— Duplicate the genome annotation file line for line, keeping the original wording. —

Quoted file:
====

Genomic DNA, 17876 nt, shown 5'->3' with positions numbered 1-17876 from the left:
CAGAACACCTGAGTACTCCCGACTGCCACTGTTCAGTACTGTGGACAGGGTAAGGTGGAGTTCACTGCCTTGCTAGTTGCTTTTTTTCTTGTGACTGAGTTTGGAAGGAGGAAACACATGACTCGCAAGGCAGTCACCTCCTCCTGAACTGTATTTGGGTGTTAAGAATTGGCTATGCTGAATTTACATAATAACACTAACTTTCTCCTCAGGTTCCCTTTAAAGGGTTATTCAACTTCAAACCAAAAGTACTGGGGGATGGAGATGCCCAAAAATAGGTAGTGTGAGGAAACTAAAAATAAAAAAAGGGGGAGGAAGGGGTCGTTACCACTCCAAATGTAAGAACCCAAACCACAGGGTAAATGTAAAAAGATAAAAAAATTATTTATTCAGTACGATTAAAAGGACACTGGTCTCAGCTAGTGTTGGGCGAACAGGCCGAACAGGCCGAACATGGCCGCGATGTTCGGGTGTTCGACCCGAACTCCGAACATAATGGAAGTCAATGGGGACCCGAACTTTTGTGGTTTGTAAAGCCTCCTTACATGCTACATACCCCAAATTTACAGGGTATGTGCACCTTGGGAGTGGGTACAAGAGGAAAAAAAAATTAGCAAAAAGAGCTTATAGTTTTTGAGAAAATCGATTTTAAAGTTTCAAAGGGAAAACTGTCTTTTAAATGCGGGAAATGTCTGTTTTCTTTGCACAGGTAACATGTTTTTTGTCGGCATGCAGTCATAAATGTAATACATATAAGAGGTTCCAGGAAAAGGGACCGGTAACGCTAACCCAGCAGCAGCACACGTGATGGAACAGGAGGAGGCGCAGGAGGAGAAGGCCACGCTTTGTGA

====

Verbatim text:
Genomic DNA, 17876 nt, shown 5'->3' with positions numbered 1-17876 from the left:
CAGAACACCTGAGTACTCCCGACTGCCACTGTTCAGTACTGTGGACAGGGTAAGGTGGAGTTCACTGCCTTGCTAGTTGCTTTTTTTCTTGTGACTGAGTTTGGAAGGAGGAAACACATGACTCGCAAGGCAGTCACCTCCTCCTGAACTGTATTTGGGTGTTAAGAATTGGCTATGCTGAATTTACATAATAACACTAACTTTCTCCTCAGGTTCCCTTTAAAGGGTTATTCAACTTCAAACCAAAAGTACTGGGGGATGGAGATGCCCAAAAATAGGTAGTGTGAGGAAACTAAAAATAAAAAAAGGGGGAGGAAGGGGTCGTTACCACTCCAAATGTAAGAACCCAAACCACAGGGTAAATGTAAAAAGATAAAAAAATTATTTATTCAGTACGATTAAAAGGACACTGGTCTCAGCTAGTGTTGGGCGAACAGGCCGAACAGGCCGAACATGGCCGCGATGTTCGGGTGTTCGACCCGAACTCCGAACATAATGGAAGTCAATGGGGACCCGAACTTTTGTGGTTTGTAAAGCCTCCTTACATGCTACATACCCCAAATTTACAGGGTATGTGCACCTTGGGAGTGGGTACAAGAGGAAAAAAAAATTAGCAAAAAGAGCTTATAGTTTTTGAGAAAATCGATTTTAAAGTTTCAAAGGGAAAACTGTCTTTTAAATGCGGGAAATGTCTGTTTTCTTTGCACAGGTAACATGTTTTTTGTCGGCATGCAGTCATAAATGTAATACATATAAGAGGTTCCAGGAAAAGGGACCGGTAACGCTAACCCAGCAGCAGCACACGTGATGGAACAGGAGGAGGCGCAGGAGGAGAAGGCCACGCTTTGTGA